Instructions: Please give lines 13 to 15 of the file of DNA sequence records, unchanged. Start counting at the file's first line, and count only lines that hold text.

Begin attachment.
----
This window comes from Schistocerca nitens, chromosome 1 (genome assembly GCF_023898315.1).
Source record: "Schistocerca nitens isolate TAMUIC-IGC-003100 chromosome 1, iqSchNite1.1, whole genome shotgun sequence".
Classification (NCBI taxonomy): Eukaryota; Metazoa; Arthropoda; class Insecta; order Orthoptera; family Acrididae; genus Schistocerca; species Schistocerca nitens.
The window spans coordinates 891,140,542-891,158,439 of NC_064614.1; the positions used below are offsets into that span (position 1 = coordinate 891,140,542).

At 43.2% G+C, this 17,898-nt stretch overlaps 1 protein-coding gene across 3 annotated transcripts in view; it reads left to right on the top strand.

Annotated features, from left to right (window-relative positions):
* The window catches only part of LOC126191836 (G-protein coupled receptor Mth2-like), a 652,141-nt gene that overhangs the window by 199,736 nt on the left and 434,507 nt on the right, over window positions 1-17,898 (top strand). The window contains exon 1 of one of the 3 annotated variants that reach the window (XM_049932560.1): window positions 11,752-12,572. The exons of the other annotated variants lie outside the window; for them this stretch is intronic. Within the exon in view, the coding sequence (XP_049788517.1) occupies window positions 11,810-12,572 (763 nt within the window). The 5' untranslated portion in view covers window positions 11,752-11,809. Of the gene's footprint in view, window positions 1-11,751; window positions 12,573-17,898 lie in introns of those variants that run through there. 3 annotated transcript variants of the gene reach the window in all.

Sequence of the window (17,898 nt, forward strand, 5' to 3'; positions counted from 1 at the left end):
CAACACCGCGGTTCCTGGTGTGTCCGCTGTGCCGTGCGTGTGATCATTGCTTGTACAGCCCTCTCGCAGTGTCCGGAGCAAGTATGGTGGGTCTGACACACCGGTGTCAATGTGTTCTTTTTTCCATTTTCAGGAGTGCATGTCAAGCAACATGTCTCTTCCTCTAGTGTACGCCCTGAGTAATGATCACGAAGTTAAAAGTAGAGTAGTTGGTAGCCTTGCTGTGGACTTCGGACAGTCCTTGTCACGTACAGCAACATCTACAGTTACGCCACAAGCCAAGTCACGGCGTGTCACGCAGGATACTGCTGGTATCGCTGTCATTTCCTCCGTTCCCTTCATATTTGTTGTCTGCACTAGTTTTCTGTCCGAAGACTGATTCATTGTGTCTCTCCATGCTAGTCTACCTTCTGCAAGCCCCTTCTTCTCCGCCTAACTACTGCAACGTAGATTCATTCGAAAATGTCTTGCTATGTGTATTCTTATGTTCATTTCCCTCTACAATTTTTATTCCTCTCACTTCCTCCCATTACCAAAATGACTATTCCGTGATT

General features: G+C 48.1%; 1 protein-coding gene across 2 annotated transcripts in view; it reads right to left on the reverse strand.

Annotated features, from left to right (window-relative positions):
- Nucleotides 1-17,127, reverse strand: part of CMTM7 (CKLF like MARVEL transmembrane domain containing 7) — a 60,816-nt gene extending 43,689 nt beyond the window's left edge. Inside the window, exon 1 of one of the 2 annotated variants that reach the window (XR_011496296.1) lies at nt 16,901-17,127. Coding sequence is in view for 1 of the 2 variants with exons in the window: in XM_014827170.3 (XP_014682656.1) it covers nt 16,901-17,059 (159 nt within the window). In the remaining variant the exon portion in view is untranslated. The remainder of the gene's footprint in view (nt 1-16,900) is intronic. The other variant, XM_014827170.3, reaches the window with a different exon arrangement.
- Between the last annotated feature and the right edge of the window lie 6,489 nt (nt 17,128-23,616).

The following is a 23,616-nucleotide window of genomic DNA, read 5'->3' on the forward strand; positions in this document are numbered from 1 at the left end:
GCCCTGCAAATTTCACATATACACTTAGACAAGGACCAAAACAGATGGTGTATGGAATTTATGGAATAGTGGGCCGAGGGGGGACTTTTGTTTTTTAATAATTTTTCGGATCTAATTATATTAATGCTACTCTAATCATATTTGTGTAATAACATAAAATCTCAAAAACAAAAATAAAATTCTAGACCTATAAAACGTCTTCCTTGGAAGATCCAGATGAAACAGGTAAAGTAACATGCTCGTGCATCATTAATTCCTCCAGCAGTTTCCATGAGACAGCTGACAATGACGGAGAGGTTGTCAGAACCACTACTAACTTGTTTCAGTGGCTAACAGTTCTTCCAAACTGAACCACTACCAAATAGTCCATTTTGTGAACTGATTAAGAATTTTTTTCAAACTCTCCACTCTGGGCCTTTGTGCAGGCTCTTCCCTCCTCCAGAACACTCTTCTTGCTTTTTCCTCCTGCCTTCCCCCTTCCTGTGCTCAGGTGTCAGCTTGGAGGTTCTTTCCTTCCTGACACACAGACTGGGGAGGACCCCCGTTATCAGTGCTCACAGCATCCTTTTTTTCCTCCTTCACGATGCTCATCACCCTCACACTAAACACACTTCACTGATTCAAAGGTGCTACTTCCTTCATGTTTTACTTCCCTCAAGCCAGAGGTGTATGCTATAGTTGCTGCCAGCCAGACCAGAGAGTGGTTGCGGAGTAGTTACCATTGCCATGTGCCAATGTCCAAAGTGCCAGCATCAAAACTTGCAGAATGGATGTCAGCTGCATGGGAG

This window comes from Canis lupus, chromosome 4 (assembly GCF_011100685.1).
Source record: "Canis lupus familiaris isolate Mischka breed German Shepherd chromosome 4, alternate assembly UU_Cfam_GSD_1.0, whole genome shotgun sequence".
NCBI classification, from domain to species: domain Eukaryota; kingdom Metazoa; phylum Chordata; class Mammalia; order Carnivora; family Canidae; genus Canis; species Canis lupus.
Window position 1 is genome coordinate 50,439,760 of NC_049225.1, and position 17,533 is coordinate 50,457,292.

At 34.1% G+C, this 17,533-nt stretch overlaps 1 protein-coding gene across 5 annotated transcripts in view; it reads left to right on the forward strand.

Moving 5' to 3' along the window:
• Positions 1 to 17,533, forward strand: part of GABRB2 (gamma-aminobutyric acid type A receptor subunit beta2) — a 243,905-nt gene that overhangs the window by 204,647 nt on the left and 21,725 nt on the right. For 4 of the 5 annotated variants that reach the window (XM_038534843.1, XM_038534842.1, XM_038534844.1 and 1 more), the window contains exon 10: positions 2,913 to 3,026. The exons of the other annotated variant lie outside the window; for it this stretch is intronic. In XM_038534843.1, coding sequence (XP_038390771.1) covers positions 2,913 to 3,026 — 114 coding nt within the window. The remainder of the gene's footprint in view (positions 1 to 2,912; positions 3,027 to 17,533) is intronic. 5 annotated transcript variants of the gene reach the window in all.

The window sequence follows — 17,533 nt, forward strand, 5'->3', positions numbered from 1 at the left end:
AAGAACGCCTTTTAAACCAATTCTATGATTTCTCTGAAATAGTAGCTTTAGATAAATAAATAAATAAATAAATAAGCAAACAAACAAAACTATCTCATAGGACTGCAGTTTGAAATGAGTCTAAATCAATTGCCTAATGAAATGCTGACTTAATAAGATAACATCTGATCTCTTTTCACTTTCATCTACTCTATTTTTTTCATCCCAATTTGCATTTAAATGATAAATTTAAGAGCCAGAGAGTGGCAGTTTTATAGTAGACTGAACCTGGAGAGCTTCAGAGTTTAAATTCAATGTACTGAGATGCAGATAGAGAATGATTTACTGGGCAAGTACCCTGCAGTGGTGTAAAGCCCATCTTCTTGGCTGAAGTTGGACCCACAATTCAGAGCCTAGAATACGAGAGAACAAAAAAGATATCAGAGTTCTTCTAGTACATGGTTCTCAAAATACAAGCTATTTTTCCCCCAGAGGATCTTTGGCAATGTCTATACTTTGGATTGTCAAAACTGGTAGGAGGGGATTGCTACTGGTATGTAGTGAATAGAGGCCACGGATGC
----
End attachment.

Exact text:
- Between the last annotated feature and the right edge of the window lie 6,489 nt (nt 17,128-23,616).

The following is a 23,616-nucleotide window of genomic DNA, read 5'->3' on the forward strand; positions in this document are numbered from 1 at the left end:
GCCCTGCAAATTTCACATATACACTTAGACAAGGACCAAAACAGATGGTGTATGGAATTTATGGAATAGTGGGCCGAGGGGGGACTTTTGTTTTTTAATAATTTTTCGGATCTAATTATATTAATGCTACTCTAATCATATTTGTGTAATAACATAAAATCTCAAAAACAAAAATAAAATTCTAGACCTATAAAACGTCTTCCTTGGAAGATCCAGATGAAACAGGTAAAGTAACATGCTCGTGCATCATTAATTCCTCCAGCAGTTTCCATGAGACAGCTGACAATGACGGAGAGGTTGTCAGAACCACTACTAACTTGTTTCAGTGGCTAACAGTTCTTCCAAACTGAACCACTACCAAATAGTCCATTTTGTGAACTGATTAAGAATTTTTTTCAAACTCTCCACTCTGGGCCTTTGTGCAGGCTCTTCCCTCCTCCAGAACACTCTTCTTGCTTTTTCCTCCTGCCTTCCCCCTTCCTGTGCTCAGGTGTCAGCTTGGAGGTTCTTTCCTTCCTGACACACAGACTGGGGAGGACCCCCGTTATCAGTGCTCACAGCATCCTTTTTTTCCTCCTTCACGATGCTCATCACCCTCACACTAAACACACTTCACTGATTCAAAGGTGCTACTTCCTTCATGTTTTACTTCCCTCAAGCCAGAGGTGTATGCTATAGTTGCTGCCAGCCAGACCAGAGAGTGGTTGCGGAGTAGTTACCATTGCCATGTGCCAATGTCCAAAGTGCCAGCATCAAAACTTGCAGAATGGATGTCAGCTGCATGGGAG